Leading Varonis Systems Inc (NASDAQ:VRNS) as the CEO, Yaki Faitelson took the company to a valuation of $1.43B. Understanding how CEOs are incentivised to run and grow their company is an important aspect of investing in a stock. This is because, if incentives are aligned, more value is created for shareholders which directly impacts your returns as an investor. Today we will assess Faitelson’s pay and compare this to the company’s performance over the same period, as well as measure it against other US CEOs leading companies of similar size and profitability. Check out our latest analysis for Varonis Systems
Did Faitelson create value?
Performance can be measured based on factors such as earnings and total shareholder return (TSR). I believe earnings is a cleaner proxy, since many factors can impact share price, and therefore, TSR. Most recently, VRNS produced negative earnings of -$15.7M . But this is an improvement on prior year’s loss of -$18.6M, which may signal a turnaround since VRNS has been loss-making for the past five years, on average, with an EPS of -$1.07. Given earnings are moving the right way, CEO pay should represent Faitelson’s hard work. In the same year, Faitelson’s total compensation dropped by a significant rate of -36.52%, to $1,334,106. In addition to this, Faitelson’s pay is also made up of 5.63% non-cash elements, which means that fluctuations in VRNS’s share price can affect the actual level of what the CEO actually receives.
Is VRNS overpaying the CEO?
Despite the fact that no standard benchmark exists, since remuneration should be tailored to the specific company and market, we can fashion a high-level base line to see if VRNS deviates substantially from its peers. This exercise can help shareholders ask the right question about Faitelson’s incentive alignment. On average, a US small-cap has a value of $1B, produces earnings of $96M, and remunerates its CEO circa $2.7M per year. Typically I would look at market cap and earnings as a proxy for performance, however, VRNS’s negative earnings reduces the effectiveness of this method. Given the range of pay for small-cap executives, it seems like Faitelson is being paid within the bounds of reasonableness. Putting everything together, though VRNS is loss-making, it seems like the CEO’s pay is reflective of the appropriate level.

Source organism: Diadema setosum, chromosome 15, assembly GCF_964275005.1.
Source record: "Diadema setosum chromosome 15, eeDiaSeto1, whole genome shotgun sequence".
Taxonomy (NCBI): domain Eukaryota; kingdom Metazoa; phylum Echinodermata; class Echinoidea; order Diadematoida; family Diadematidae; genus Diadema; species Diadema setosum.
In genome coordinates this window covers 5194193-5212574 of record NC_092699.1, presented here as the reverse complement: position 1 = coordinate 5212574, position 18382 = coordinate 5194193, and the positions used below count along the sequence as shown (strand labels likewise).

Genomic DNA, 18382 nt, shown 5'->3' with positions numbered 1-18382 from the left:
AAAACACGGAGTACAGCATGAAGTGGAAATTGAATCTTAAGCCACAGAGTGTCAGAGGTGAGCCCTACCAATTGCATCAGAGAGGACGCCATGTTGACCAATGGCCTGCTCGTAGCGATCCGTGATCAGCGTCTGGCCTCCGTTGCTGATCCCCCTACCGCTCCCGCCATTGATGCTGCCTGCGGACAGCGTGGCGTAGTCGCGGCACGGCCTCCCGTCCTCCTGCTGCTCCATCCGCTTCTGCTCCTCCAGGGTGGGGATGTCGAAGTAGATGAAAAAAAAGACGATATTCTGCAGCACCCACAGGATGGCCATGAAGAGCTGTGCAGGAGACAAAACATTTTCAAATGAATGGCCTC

What this means for you:
Are you a shareholder? You can breathe easy knowing that shareholder funds aren’t being used to overpay VRNS’s CEO. However, on the flipside, you should ask whether Faitelson is appropriately remunerated on the basis of retention. Its important for shareholders to be active in voting governance decisions, as board members are only representatives of investors’ voices. To find out more about VRNS’s governance, look through our infographic report of the company’s board and management.
Are you a potential investor? Board members are the voice of shareholders. Although CEO pay doesn’t necessarily make a big dent in your investment thesis in VRNS, proper governance on behalf of your investment should be a key concern. These decisions made by top management and directors flow down into financials which impact returns to investors. To research more about these fundamentals, I recommend you check out our simple infographic report on VRNS’s financial metrics.
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To help readers see pass the short term volatility of the financial market, we aim to bring you a long-term focused research analysis purely driven by fundamental data. Note that our analysis does not factor in the latest price sensitive company announcements.
The author is an independent contributor and at the time of publication had no position in the stocks mentioned.